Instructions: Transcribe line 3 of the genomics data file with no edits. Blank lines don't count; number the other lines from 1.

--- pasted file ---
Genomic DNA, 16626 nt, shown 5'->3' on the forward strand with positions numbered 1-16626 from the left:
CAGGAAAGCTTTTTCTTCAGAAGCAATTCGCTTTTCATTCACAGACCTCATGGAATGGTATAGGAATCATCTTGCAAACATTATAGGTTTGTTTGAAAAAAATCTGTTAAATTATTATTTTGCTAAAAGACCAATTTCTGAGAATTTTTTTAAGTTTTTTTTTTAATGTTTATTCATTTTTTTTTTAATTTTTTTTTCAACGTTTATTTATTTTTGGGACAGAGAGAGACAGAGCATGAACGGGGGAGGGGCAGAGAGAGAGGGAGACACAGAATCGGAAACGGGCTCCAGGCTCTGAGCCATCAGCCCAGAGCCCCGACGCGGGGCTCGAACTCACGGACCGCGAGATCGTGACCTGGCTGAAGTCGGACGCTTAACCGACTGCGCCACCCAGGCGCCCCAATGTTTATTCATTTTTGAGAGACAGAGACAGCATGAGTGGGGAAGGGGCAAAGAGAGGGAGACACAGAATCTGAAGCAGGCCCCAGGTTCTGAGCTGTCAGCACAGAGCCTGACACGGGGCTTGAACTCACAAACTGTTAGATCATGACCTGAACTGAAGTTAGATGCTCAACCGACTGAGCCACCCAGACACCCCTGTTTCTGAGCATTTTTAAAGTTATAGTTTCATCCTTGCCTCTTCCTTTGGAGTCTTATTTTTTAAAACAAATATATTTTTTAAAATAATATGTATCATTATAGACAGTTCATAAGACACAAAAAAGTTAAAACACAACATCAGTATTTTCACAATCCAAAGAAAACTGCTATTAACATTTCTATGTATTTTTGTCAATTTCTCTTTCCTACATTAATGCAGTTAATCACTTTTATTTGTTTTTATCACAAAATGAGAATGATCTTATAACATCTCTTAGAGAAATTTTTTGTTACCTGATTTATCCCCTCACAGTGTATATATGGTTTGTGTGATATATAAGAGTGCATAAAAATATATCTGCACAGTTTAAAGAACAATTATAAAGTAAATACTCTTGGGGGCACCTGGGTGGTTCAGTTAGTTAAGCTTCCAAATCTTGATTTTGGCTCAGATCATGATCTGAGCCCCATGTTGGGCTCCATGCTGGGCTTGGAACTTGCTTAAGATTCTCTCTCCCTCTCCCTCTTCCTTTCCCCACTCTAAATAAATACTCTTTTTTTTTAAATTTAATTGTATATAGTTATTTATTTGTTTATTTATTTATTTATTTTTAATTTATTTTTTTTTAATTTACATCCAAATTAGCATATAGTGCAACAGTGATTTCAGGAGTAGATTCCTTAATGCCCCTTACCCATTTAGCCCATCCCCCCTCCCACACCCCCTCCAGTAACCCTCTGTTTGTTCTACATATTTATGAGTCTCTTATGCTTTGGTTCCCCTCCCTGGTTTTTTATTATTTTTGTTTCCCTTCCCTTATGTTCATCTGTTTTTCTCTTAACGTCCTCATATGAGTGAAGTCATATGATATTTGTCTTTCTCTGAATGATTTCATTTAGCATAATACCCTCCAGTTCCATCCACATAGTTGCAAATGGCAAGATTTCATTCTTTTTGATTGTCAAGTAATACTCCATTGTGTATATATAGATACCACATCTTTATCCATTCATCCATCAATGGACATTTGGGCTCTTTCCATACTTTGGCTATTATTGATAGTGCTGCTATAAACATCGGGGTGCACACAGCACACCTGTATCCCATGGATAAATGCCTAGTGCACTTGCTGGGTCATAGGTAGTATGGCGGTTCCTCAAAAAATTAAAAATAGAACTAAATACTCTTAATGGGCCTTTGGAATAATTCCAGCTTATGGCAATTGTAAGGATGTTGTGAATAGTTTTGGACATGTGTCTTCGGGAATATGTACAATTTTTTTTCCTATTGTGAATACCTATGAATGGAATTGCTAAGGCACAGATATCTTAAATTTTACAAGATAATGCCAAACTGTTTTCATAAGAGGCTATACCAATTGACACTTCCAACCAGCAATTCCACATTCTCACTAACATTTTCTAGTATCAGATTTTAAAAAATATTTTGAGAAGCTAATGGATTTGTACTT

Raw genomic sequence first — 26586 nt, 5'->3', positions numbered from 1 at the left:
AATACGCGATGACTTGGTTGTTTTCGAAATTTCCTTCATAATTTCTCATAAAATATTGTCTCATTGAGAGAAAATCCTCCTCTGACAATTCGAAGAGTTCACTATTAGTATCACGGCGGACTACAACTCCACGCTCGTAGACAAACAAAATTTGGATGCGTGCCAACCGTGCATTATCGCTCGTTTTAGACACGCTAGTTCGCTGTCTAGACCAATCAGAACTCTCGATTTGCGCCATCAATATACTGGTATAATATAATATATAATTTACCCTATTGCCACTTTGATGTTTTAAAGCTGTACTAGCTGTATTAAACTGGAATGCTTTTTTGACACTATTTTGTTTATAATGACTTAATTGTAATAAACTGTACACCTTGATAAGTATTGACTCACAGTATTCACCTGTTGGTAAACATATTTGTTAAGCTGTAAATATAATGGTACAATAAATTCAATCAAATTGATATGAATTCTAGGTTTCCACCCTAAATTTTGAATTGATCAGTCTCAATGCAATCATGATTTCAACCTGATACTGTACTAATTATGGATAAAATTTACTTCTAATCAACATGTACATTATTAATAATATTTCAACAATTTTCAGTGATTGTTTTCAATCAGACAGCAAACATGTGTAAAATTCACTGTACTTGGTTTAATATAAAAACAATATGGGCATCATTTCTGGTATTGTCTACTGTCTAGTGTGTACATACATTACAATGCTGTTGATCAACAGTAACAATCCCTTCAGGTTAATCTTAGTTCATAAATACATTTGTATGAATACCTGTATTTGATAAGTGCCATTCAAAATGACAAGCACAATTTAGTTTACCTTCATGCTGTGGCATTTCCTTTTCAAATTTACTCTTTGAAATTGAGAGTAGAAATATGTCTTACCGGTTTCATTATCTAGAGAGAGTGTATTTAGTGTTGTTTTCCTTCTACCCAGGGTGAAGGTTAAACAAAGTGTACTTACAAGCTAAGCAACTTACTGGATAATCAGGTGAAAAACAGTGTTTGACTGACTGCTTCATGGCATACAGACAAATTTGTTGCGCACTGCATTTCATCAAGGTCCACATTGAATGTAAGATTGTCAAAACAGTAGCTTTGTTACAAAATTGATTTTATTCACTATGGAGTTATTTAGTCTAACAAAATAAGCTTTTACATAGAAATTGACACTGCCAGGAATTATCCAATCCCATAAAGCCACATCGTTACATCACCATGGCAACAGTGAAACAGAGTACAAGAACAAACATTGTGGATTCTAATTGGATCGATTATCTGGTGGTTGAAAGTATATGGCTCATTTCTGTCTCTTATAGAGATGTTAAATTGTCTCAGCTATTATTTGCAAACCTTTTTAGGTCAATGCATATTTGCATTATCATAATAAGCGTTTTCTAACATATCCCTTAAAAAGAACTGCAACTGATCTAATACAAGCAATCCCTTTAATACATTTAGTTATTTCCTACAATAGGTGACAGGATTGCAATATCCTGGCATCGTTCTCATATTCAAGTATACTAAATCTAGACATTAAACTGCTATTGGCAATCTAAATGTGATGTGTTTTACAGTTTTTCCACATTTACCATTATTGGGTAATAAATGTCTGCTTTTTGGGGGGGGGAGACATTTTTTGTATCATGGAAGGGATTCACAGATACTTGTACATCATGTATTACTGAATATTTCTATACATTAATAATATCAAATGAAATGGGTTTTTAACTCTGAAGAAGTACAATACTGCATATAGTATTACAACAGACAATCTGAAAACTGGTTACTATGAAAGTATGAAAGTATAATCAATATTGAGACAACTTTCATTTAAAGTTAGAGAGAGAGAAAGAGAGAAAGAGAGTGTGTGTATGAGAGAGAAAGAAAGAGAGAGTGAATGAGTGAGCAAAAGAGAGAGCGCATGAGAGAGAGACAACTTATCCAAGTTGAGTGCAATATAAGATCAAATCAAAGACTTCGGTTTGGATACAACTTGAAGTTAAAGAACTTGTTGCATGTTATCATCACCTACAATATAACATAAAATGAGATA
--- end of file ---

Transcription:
Raw genomic sequence first — 26586 nt, 5'->3', positions numbered from 1 at the left: